In the middle of vacation season, the GOP insists on not fully funding the FAA which licenses pilots, controls air traffic and inspects the fitness of passenger aircraft. 20 times the FAA has gotten short term extensions.
While the scale of disruption from an FAA shutdown paled in comparison to the global repercussions of a potential U.S. debt default, the aviation fallout was not trivial and may carry political consequences if not resolved soon.
The FAA has issued stop work orders for 241 airport construction projects worth nearly $11 billion, officials said.
“We have the best aviation system in the world,” Transportation Secretary Ray LaHood said in a conference call with reporters. “This is no way to run it.”
LaHood said FAA air traffic operations were not affected and aircraft safety programs remain in place.
The Obama administration estimates the shutdown has thrown more than 70,000 people out of work since July 22 when the FAA’s latest temporary funding authorization expired.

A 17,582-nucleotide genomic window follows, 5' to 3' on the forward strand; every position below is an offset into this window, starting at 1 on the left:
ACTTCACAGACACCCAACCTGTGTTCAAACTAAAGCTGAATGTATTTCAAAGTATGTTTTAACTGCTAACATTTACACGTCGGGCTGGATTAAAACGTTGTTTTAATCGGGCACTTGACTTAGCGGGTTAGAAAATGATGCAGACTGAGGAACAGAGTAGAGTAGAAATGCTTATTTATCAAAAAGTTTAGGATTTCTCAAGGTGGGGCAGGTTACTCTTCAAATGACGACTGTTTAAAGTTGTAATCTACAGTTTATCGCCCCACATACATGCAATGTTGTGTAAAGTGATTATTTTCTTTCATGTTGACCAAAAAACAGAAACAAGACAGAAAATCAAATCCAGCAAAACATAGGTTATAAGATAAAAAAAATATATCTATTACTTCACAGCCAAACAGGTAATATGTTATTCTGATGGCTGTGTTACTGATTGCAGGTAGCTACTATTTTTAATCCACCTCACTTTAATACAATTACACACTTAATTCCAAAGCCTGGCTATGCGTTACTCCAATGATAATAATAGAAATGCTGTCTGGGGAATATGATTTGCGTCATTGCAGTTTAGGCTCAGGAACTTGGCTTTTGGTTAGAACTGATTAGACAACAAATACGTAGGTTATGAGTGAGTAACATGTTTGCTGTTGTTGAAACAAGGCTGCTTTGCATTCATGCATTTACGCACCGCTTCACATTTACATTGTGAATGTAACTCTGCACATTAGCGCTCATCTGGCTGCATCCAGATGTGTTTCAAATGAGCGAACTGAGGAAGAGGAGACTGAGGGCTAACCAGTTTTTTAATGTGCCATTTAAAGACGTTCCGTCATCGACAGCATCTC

Many are in construction-related jobs, a sector where unemployment tops 15 percent. Starting on Thursday, those workers may begin showing up in a federal report of people claiming unemployment benefits.
WINDFALL FOR AIRLINES
Nearly 4,000 FAA employees have been furloughed and dozens of inspectors who oversee airport safety standards are working without pay, agency officials said.
Some airports are turning to letters of credit, reserves and commercial paper to keep projects going. Smaller airports may have credit problems and less financial flexibility, given their heavy dependence on federal funds, Fitch Ratings said.
Adding to the discontent from the administration and other quarters, airlines have profited handsomely from the shutdown. Political inaction on the temporary spending measure allowed them to drop certain ticket taxes 11 days ago.
Carriers including Delta Air Lines, United Airlines, American Airlines and US Airways raised fares to match the amount of money passengers no longer had to pay in taxes, bringing in a $250 million windfall.
We are supposed to support tax breaks for Delta, United, American and US Airways so they can create more jobs, yet they actively lobby for less job security for FAA workers and all the airport improvement funded by the FAA. great.